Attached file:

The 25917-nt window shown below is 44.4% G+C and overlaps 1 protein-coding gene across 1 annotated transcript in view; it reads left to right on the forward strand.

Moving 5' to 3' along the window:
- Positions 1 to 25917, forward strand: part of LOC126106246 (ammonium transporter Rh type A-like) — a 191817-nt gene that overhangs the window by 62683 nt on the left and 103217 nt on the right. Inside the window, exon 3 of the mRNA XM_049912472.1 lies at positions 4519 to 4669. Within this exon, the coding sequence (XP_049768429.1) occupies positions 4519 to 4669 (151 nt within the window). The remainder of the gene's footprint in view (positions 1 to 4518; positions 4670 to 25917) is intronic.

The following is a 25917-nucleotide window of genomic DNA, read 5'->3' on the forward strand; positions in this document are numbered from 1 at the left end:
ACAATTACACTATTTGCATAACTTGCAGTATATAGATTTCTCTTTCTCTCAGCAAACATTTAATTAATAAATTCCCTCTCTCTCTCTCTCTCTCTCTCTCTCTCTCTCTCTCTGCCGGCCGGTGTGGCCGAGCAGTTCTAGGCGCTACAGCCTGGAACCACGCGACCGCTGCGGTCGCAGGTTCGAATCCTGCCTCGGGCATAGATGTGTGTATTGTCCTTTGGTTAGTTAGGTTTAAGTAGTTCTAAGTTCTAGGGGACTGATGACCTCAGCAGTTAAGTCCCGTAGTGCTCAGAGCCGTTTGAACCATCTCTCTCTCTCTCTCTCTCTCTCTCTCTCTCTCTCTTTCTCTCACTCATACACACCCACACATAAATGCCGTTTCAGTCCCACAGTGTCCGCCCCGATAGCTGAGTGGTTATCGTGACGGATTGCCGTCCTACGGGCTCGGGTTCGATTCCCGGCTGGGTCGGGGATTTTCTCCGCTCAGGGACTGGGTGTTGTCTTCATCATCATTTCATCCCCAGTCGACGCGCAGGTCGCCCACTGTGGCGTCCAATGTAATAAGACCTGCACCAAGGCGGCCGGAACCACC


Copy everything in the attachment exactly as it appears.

The 25917-nt window shown below is 44.4% G+C and overlaps 1 protein-coding gene across 1 annotated transcript in view; it reads left to right on the forward strand.

Moving 5' to 3' along the window:
- Positions 1 to 25917, forward strand: part of LOC126106246 (ammonium transporter Rh type A-like) — a 191817-nt gene that overhangs the window by 62683 nt on the left and 103217 nt on the right. Inside the window, exon 3 of the mRNA XM_049912472.1 lies at positions 4519 to 4669. Within this exon, the coding sequence (XP_049768429.1) occupies positions 4519 to 4669 (151 nt within the window). The remainder of the gene's footprint in view (positions 1 to 4518; positions 4670 to 25917) is intronic.

The following is a 25917-nucleotide window of genomic DNA, read 5'->3' on the forward strand; positions in this document are numbered from 1 at the left end:
ACAATTACACTATTTGCATAACTTGCAGTATATAGATTTCTCTTTCTCTCAGCAAACATTTAATTAATAAATTCCCTCTCTCTCTCTCTCTCTCTCTCTCTCTCTCTCTCTCTGCCGGCCGGTGTGGCCGAGCAGTTCTAGGCGCTACAGCCTGGAACCACGCGACCGCTGCGGTCGCAGGTTCGAATCCTGCCTCGGGCATAGATGTGTGTATTGTCCTTTGGTTAGTTAGGTTTAAGTAGTTCTAAGTTCTAGGGGACTGATGACCTCAGCAGTTAAGTCCCGTAGTGCTCAGAGCCGTTTGAACCATCTCTCTCTCTCTCTCTCTCTCTCTCTCTCTCTCTCTTTCTCTCACTCATACACACCCACACATAAATGCCGTTTCAGTCCCACAGTGTCCGCCCCGATAGCTGAGTGGTTATCGTGACGGATTGCCGTCCTACGGGCTCGGGTTCGATTCCCGGCTGGGTCGGGGATTTTCTCCGCTCAGGGACTGGGTGTTGTCTTCATCATCATTTCATCCCCAGTCGACGCGCAGGTCGCCCACTGTGGCGTCCAATGTAATAAGACCTGCACCAAGGCGGCCGGAACCACC